Penetrating the ACA Blogosphere: You Never Know What You Will Discover
Do you represent one or more of the 128,000 hits the ACA blog page has received in the 5 months since it was created? A recent blog, "Career Dating Trials, Tribulations and Success," generated 400 hits in just 2 days. Take a moment to visit the ACA blog page and you may surprised at the highly relevant, real, and novel topics in the posts—many written by counseling students and individuals getting started in their careers. A sampling of recent posts includes:
Counseling Jobs Posted on ACA Blog Page
Want to hear about job openings? ACA's Director of Career Services Rebecca Daniel-Burke receives information on job openings routinely and those jobs are now posted on the ACA blog page. Go to
Counseling Today's "New Perspectives" Wants to Hear from You
If you are a student or new counseling professional who would submit a question or article for the "New Perspectives" column in Counseling Today, point your fingers toward the keyboard and start preparing your contribution. Direct questions or articles to Donjanea L. Fletcher, column editor at firstname.lastname@example.org. General letters to the editor should be sent to email@example.com.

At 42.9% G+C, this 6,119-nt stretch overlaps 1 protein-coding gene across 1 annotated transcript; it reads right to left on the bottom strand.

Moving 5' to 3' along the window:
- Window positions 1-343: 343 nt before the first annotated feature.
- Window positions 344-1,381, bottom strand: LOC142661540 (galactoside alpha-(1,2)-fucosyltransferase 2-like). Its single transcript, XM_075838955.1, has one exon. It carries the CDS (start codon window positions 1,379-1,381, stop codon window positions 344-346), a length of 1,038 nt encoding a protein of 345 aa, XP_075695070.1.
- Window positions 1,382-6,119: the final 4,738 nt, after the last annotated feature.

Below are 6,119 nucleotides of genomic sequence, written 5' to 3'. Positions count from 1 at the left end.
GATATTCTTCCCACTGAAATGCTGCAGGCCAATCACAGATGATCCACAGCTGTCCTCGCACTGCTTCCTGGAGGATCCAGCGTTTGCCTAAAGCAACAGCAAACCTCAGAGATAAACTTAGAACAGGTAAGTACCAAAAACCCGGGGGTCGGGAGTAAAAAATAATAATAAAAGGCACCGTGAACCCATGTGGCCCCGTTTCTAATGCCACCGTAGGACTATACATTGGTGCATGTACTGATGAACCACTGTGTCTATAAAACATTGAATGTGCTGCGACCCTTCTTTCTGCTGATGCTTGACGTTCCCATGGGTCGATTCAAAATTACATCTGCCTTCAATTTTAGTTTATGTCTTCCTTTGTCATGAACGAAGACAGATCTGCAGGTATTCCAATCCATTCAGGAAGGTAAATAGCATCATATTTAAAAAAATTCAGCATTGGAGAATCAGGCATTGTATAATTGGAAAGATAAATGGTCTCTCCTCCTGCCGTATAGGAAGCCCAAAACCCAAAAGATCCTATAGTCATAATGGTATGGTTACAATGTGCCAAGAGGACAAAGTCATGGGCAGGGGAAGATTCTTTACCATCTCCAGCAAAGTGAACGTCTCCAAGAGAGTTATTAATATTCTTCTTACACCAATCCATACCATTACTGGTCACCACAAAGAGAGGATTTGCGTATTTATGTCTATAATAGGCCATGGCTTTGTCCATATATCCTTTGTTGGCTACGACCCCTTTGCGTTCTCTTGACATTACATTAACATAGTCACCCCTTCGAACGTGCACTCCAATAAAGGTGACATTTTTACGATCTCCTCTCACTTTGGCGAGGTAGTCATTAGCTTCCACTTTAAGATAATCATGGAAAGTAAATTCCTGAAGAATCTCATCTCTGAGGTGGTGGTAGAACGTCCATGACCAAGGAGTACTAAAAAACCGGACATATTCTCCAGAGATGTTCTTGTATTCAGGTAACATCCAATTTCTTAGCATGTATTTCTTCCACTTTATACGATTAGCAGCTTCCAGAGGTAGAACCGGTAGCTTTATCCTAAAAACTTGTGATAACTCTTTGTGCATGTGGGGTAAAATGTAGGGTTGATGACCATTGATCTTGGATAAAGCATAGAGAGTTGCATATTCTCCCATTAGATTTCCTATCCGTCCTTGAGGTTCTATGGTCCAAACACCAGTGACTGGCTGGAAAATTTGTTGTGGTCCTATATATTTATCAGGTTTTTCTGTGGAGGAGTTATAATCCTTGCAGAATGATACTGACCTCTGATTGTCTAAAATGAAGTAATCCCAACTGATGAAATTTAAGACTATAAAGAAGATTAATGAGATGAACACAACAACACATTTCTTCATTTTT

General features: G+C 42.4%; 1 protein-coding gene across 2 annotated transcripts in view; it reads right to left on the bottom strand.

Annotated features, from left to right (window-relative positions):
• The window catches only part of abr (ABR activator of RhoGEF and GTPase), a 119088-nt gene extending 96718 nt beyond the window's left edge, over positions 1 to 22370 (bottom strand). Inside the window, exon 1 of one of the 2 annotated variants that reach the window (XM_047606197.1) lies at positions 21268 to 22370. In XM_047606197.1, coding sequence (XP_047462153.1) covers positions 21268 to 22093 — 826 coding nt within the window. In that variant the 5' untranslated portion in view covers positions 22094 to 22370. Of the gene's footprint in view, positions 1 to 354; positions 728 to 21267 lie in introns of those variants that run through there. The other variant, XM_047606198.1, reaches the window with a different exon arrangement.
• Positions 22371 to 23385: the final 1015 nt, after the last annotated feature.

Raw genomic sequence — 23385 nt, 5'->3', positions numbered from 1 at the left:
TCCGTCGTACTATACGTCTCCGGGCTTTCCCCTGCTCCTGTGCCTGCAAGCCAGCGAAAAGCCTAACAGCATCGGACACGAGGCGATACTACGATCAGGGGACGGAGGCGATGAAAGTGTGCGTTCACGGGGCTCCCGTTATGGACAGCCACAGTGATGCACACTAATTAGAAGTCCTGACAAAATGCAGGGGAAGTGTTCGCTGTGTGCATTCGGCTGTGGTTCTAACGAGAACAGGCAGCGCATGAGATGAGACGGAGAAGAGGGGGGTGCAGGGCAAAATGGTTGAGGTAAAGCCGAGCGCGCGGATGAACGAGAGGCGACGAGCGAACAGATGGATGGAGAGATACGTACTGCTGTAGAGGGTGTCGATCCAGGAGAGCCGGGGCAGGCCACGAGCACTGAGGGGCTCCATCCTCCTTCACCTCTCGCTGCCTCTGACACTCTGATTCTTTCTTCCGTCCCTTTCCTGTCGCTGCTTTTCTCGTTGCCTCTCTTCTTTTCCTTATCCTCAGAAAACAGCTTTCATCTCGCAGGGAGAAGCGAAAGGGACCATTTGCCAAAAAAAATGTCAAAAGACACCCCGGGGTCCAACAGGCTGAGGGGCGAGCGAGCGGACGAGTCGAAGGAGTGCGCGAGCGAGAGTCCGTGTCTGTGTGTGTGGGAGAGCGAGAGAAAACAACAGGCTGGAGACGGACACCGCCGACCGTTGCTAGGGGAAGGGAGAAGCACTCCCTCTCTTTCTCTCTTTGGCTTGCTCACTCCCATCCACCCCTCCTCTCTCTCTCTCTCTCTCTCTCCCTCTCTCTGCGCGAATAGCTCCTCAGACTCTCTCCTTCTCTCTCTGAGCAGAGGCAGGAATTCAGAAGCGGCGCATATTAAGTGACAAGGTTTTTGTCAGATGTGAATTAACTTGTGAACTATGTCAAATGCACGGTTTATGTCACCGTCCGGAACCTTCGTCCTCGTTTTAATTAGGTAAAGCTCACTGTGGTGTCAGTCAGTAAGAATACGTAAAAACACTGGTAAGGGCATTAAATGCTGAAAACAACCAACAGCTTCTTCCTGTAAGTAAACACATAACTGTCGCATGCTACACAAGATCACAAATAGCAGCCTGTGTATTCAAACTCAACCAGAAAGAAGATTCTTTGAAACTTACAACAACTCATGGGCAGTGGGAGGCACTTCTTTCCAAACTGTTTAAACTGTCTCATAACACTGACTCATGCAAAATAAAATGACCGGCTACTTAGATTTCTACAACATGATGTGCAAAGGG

ACA Conference & Expo in New Orleans 2011: Register by August 31 to Save
Mark your calendar for March 23-27, 2011 and be a part of what promises to be another "blockbuster" professional development and networking experience, this time in New Orleans, LA.
Conference features of most interest to students and new professionals are: the ACA Career Center; the opportunity to network with peers, professors, and legendary counseling professionals such as Gerald Corey, Courtland Lee and many others who regularly attend the ACA Conference; plus a special track of programs titled "For Counseling and New Professionals Only."